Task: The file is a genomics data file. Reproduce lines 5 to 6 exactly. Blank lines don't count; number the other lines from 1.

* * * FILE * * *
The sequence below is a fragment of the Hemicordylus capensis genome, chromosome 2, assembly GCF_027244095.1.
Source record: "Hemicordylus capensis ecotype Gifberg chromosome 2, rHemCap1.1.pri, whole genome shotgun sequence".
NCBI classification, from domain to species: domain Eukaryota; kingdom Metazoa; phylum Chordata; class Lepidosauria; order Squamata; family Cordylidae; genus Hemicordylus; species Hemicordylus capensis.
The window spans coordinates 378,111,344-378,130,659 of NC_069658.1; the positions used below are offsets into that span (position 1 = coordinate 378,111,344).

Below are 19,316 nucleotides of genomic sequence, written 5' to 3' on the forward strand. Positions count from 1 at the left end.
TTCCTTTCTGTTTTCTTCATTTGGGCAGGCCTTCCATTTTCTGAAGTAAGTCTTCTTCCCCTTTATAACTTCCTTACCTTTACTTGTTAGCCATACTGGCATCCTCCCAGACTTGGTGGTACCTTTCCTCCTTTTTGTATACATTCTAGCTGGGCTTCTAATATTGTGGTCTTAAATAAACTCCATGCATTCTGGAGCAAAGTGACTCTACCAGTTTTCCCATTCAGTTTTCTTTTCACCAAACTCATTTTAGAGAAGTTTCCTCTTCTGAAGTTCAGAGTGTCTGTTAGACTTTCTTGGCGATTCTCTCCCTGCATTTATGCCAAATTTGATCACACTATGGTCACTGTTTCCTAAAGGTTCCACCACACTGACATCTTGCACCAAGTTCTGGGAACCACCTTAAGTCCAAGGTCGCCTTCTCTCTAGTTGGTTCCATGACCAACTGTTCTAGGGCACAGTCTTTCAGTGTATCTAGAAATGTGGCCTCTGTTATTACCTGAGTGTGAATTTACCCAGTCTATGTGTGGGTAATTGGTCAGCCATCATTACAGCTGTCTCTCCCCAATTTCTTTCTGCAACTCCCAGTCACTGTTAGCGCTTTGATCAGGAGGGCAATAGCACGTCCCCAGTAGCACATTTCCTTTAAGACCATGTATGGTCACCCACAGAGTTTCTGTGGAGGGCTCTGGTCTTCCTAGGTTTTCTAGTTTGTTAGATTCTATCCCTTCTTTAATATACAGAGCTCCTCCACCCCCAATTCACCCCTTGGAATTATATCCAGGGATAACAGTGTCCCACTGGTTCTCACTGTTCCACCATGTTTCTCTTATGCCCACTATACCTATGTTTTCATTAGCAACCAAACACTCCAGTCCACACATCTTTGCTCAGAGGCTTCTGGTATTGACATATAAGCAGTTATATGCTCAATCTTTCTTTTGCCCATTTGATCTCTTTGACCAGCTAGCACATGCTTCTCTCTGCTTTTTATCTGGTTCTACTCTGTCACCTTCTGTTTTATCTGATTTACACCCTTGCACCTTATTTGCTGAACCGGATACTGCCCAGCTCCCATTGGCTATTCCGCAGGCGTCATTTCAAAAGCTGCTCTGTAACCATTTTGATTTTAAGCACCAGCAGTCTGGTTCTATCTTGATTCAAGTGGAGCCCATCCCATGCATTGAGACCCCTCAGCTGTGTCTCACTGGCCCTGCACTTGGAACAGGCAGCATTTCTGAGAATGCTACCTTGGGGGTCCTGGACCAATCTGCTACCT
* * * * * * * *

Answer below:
Below are 19,316 nucleotides of genomic sequence, written 5' to 3' on the forward strand. Positions count from 1 at the left end.
TTCCTTTCTGTTTTCTTCATTTGGGCAGGCCTTCCATTTTCTGAAGTAAGTCTTCTTCCCCTTTATAACTTCCTTACCTTTACTTGTTAGCCATACTGGCATCCTCCCAGACTTGGTGGTACCTTTCCTCCTTTTTGTATACATTCTAGCTGGGCTTCTAATATTGTGGTCTTAAATAAACTCCATGCATTCTGGAGCAAAGTGACTCTACCAGTTTTCCCATTCAGTTTTCTTTTCACCAAACTCATTTTAGAGAAGTTTCCTCTTCTGAAGTTCAGAGTGTCTGTTAGACTTTCTTGGCGATTCTCTCCCTGCATTTATGCCAAATTTGATCACACTATGGTCACTGTTTCCTAAAGGTTCCACCACACTGACATCTTGCACCAAGTTCTGGGAACCACCTTAAGTCCAAGGTCGCCTTCTCTCTAGTTGGTTCCATGACCAACTGTTCTAGGGCACAGTCTTTCAGTGTATCTAGAAATGTGGCCTCTGTTATTACCTGAGTGTGAATTTACCCAGTCTATGTGTGGGTAATTGGTCAGCCATCATTACAGCTGTCTCTCCCCAATTTCTTTCTGCAACTCCCAGTCACTGTTAGCGCTTTGATCAGGAGGGCAATAGCACGTCCCCAGTAGCACATTTCCTTTAAGACCATGTATGGTCACCCACAGAGTTTCTGTGGAGGGCTCTGGTCTTCCTAGGTTTTCTAGTTTGTTAGATTCTATCCCTTCTTTAATATACAGAGCTCCTCCACCCCCAATTCACCCCTTGGAATTATATCCAGGGATAACAGTGTCCCACTGGTTCTCACTGTTCCACCATGTTTCTCTTATGCCCACTATACCTATGTTTTCATTAGCAACCAAACACTCCAGTCCACACATCTTTGCTCAGAGGCTTCTGGTATTGACATATAAGCAGTTATATGCTCAATCTTTCTTTTGCCCATTTGATCTCTTTGACCAGCTAGCACATGCTTCTCTCTGCTTTTTATCTGGTTCTACTCTGTCACCTTCTGTTTTATCTGATTTACACCCTTGCACCTTATTTGCTGAACCGGATACTGCCCAGCTCCCATTGGCTATTCCGCAGGCGTCATTTCAAAAGCTGCTCTGTAACCATTTTGATTTTAAGCACCAGCAGTCTGGTTCTATCTTGATTCAAGTGGAGCCCATCCCATGCATTGAGACCCCTCAGCTGTGTCTCACTGGCCCTGCACTTGGAACAGGCAGCATTTCTGAGAATGCTACCTTGGGGGTCCTGGACCAATCTGCTACCT